The government has advised all Public Sector Banks to obtain a certified copy of the passport of the promoters/directors and other authorised signatories of companies availing of loan facilities of Rs. 50 crore and above. The advisory further states that, in existing cases, where loans of Rs. 50 crore and above are given, banks may collect passport details. And if the need be the Government has also empowered PSU banks to request for lookout circulars against willful defaulters and fraudsters. The Home Ministry of India has also authorised the Serious Fraud Investigation Office (SFIO), a statutory corporate fraud investigation agency, to request for lookout circulars (LOCs) and to alert immigration check posts to stop anyone leaving India if it feels the suspect may escape from India. Any Chief Managing Director or a Chief Executive Officer of a Public Sector Bank as well as the Serious Fraud Investigation Office can now ask the Home Ministry, the Ministry of External Affairs, the Customs and Income Tax Departments, the Directorate of Revenue Intelligence, the CBI, the Regional Passport Officers and the Police to issue an LOC to alert immigration check posts to stop any defaulter or fraudster from leaving India. A Lookout Circular (LOC) is valid for a year unless its duration is specified.

CONCLUSION

 Until today, investigating agencies would request LOCs in cognisable offences under the IPC or other laws in case the accused evaded arrest or did not appear before court despite the generation of the non-bailable warrants and other coercive measures and there was a likelihood of the accused leaving the country to escape arrest. However, witnessing the modern evasion tactics being used by Indian defaulters and fraudsters it had become sine qua non for the banks and the fraud investigation offices to have the power and a due process in place to specify well-defined criteria to identify cases according to different classification of financial risks for issuing a legal lookout notice against the suspected defaulter. Therefore, even though it is a restriction of a fundamental right provided to us under Article 21 of the Indian constitution, it acts as a guardian of the economy as well as the protector of the recovery rights of the financial creditors of our country by preventing the ‘Economic Offenders’ from taking a piece of the economy with them in the form of defaulted money and avoid prosecution against their defaults and escape due payments by fleeing to a foreign country instead.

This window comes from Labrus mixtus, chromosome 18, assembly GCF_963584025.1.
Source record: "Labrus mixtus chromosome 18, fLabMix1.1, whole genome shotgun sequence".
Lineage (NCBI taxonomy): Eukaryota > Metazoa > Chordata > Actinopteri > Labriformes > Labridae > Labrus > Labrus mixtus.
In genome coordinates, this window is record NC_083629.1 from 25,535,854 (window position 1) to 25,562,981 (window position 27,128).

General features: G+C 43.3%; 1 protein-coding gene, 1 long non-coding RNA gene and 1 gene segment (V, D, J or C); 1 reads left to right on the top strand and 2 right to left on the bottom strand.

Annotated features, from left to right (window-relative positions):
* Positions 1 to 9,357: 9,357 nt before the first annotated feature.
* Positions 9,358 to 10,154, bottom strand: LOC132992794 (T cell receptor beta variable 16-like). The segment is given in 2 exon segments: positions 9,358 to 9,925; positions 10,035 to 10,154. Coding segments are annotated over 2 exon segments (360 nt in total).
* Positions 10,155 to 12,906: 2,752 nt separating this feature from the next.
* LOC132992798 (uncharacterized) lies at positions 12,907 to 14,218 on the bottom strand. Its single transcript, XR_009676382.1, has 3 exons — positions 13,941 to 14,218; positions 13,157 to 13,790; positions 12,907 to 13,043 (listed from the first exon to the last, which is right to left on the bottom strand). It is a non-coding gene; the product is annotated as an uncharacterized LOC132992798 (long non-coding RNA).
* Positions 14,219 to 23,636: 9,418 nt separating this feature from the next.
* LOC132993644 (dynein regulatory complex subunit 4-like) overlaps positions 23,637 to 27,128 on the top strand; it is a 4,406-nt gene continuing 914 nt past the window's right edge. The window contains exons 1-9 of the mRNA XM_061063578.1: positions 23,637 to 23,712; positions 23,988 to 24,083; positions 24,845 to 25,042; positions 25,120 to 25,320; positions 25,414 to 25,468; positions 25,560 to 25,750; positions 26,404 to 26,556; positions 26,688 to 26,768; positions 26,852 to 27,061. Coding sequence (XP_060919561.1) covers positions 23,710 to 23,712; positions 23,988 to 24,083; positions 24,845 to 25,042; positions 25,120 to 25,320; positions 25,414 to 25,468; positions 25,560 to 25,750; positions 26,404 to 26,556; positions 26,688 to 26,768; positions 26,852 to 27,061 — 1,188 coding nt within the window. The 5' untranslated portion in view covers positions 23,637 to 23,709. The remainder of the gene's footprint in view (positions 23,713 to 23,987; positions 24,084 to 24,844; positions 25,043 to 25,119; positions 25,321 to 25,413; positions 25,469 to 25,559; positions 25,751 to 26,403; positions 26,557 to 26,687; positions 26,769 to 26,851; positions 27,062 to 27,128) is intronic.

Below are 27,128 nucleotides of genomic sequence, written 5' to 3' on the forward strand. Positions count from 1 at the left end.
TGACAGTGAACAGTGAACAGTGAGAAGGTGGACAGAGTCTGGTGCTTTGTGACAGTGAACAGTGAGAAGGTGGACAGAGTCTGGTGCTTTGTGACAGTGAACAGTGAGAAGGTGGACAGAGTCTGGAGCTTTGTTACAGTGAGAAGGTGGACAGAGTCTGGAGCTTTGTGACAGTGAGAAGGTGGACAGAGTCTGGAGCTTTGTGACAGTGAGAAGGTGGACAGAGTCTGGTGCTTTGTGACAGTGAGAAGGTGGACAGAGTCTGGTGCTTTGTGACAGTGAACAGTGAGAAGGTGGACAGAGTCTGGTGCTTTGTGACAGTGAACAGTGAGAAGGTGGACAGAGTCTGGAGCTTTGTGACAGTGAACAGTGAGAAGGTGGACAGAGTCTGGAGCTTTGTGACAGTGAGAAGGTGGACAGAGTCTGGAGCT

Hence, this proposed amendment of the Passport Act, 1967 is of utmost need and importance and will be a major achievement in commercial law in India providing security to the financial creditor and above all strengthening the economy against the acts of these fugitive defaulters.

References

  • Satish Chandra Verma v. Union of India, CIVIL APPEAL NO.3802 OF 2019
  • Maneka Gandhi v. Union of India, (1978) 1 SCC 248
  • Fugitive Economic Offenders Bill, 2018, Act Number 17 of 2018
  • Passport Act, 1967, Act Number 15 of 1967
  • P Jain, Indian Constitution Law (6th Ed. Reprint 2012, Lexis Nexis Butterworth Wadhwa, Nagpur).
  • Dr Durga Das Basu, Introduction to the Constitution of India, LexisNexis (21st ed. 2013).
  • Dr .J. N. Pandey, The Constitutional Law of India (Central Law Agency, Allahabad, 46th Edition 2009)
  • Granville Austin, Indian Constitution Cornerstone of a Nation, Oxford Publication.